9. So you decided which vote records were important? You say the Congressional Quarterly are not, and the party unity are not. Could that be because the paint Murphy has more liberal? The “votes that matter” are also the votes the GOP allowed to be voted on. What has the house not voted on? Minimum wage, immigration reform, a public option, and countless other liberal ideals, all of which Murphy supports. Using only votes cast is flawed for this very reason, Murphy has not been able to vote on many bills that would see him cast a left-leaning vote. And you know this too.

    1. Actually, it should be an easier vote to stick with your Democratic colleagues when it’s Republican legislation at issue. Instead he aspires to be the Dem who puts them over the top and pass bad bills? Does Florida really need to be the state that sends another Joe Lieberman to the Senate?

      1. Matt’s point still stands. You don’t honestly think that the GOP would allow for votes on things that liberal’s support, do you? There’s no way Boehner would ever let that happen. If you’re going to resort to flawed methodologies and neglect Murphy’s out-of-office work, then you’ve officially sunken to the level of the Tea Party.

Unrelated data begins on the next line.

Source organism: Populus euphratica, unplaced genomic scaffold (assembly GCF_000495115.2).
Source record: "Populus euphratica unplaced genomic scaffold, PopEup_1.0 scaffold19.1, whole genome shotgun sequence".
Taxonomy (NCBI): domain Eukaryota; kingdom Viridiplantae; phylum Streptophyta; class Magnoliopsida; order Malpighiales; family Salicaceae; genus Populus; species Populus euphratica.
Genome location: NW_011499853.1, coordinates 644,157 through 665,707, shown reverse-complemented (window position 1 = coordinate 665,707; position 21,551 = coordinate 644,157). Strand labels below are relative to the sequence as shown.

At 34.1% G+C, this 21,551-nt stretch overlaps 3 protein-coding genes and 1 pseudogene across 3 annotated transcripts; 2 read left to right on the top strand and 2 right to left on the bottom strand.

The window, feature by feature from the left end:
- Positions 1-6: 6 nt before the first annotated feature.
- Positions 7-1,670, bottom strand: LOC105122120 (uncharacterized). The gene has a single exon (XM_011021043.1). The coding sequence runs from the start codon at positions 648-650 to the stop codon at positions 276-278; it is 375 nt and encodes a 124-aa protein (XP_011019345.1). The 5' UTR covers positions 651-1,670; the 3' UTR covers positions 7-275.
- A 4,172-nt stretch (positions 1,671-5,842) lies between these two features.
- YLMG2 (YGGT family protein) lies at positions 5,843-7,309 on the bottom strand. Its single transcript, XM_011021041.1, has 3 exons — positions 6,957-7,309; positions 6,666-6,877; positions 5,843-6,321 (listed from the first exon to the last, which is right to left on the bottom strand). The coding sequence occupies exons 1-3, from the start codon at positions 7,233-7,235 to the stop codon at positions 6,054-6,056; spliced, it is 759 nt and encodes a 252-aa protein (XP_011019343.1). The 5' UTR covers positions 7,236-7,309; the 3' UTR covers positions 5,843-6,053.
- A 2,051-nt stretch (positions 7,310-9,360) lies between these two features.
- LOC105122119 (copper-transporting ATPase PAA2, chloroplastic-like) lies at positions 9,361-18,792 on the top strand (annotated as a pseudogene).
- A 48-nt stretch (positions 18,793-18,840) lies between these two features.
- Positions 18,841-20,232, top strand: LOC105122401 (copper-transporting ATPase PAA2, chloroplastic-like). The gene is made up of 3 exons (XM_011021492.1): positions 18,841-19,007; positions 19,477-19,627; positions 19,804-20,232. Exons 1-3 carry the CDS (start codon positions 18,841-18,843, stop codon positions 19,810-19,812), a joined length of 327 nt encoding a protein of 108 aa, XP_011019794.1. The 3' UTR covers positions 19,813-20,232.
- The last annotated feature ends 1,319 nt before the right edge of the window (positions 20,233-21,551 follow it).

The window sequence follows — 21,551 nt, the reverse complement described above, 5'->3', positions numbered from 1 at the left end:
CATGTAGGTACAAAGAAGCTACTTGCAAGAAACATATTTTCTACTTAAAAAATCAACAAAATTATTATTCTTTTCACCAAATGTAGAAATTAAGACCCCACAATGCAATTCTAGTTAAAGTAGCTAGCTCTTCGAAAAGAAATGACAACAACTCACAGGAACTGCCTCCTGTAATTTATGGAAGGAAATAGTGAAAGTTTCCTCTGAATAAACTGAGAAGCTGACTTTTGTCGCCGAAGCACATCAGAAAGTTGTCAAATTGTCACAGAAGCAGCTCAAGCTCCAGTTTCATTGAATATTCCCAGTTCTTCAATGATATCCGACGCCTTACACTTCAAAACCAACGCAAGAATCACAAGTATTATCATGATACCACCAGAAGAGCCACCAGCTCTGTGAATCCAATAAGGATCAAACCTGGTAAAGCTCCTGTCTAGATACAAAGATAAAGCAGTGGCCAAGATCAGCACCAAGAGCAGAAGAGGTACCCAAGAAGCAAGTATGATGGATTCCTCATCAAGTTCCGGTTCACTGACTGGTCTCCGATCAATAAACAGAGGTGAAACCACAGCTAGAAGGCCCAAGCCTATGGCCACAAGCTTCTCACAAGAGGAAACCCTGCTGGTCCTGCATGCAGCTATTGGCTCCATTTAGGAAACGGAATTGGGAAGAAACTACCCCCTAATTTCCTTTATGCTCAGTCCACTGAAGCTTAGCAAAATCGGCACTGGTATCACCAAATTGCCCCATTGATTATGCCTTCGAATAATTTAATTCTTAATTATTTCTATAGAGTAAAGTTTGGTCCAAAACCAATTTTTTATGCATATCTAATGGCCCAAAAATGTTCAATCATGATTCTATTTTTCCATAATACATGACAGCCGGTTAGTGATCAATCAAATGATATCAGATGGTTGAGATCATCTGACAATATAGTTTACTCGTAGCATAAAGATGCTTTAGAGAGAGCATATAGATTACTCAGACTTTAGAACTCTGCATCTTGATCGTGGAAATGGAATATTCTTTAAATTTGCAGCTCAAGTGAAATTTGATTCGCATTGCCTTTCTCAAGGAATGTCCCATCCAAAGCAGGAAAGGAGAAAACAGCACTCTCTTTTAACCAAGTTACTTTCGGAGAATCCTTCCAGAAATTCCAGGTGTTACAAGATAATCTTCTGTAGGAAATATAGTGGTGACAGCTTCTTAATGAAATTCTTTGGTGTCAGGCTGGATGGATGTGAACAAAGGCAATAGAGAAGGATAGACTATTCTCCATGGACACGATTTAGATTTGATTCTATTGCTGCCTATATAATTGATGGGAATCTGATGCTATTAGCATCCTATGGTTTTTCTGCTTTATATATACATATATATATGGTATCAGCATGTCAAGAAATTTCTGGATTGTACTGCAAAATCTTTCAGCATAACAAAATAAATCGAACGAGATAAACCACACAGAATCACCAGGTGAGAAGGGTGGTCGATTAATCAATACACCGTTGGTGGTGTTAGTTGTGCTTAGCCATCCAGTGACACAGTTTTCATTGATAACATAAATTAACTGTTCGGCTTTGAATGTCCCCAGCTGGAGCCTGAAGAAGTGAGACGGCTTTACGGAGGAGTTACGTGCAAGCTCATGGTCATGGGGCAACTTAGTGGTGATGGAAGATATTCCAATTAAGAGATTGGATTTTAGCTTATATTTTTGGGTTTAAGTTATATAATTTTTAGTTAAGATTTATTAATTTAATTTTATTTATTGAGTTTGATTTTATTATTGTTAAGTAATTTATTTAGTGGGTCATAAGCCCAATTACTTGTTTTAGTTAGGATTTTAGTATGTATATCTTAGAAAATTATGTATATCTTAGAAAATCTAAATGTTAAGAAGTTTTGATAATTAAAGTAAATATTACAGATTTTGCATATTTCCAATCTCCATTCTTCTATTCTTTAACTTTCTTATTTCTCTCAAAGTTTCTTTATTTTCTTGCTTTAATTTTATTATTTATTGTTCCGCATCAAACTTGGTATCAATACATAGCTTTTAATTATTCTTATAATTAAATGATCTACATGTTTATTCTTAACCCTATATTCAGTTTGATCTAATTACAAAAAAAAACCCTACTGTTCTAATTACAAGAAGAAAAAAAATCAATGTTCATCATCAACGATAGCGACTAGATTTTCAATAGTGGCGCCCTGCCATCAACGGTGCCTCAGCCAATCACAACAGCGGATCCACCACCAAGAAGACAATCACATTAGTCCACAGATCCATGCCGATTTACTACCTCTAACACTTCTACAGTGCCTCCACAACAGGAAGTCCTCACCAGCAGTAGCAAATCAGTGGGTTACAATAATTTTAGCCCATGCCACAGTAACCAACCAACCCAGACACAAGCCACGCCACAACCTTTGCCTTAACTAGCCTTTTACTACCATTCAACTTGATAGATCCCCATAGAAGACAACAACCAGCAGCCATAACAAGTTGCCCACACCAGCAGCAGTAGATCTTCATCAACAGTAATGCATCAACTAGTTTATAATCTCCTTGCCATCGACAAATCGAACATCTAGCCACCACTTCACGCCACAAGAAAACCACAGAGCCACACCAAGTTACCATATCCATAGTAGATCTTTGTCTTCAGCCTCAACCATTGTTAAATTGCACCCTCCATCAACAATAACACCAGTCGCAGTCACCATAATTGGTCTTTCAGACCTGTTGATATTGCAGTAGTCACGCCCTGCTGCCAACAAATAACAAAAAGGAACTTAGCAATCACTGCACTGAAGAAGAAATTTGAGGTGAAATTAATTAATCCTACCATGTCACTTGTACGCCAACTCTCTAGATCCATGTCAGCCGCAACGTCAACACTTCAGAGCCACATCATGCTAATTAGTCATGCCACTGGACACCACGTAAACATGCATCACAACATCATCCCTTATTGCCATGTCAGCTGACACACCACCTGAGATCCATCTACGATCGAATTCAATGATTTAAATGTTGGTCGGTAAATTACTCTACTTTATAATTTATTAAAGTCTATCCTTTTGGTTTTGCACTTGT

10. Terrie Rizzo · · Reply

    Brooke, when did Patrick Muphy’s vote put a Republican bill over the top?Can you please be specific?

  11. Terrie Rizzo · · Reply

    Apology for the misspell on your name:)

  12. […] Murphy’s prospects for election much brighter. Yesterday, we ran a piece about Murphy’s interest group voting scores from liberal groups including the League of Conservation Voters (LCV). In the interest of fairness […]

  13. The Observer · · Reply

    Murphy will only be as Progressive as his handlers (Eric Johnson) allow him be. It’s all about getting elected and hanging on to the seat. We already know how he voted, nothing will change in the Senate. I find it interesting that since he announced he suddenly does not mind being seen with the President.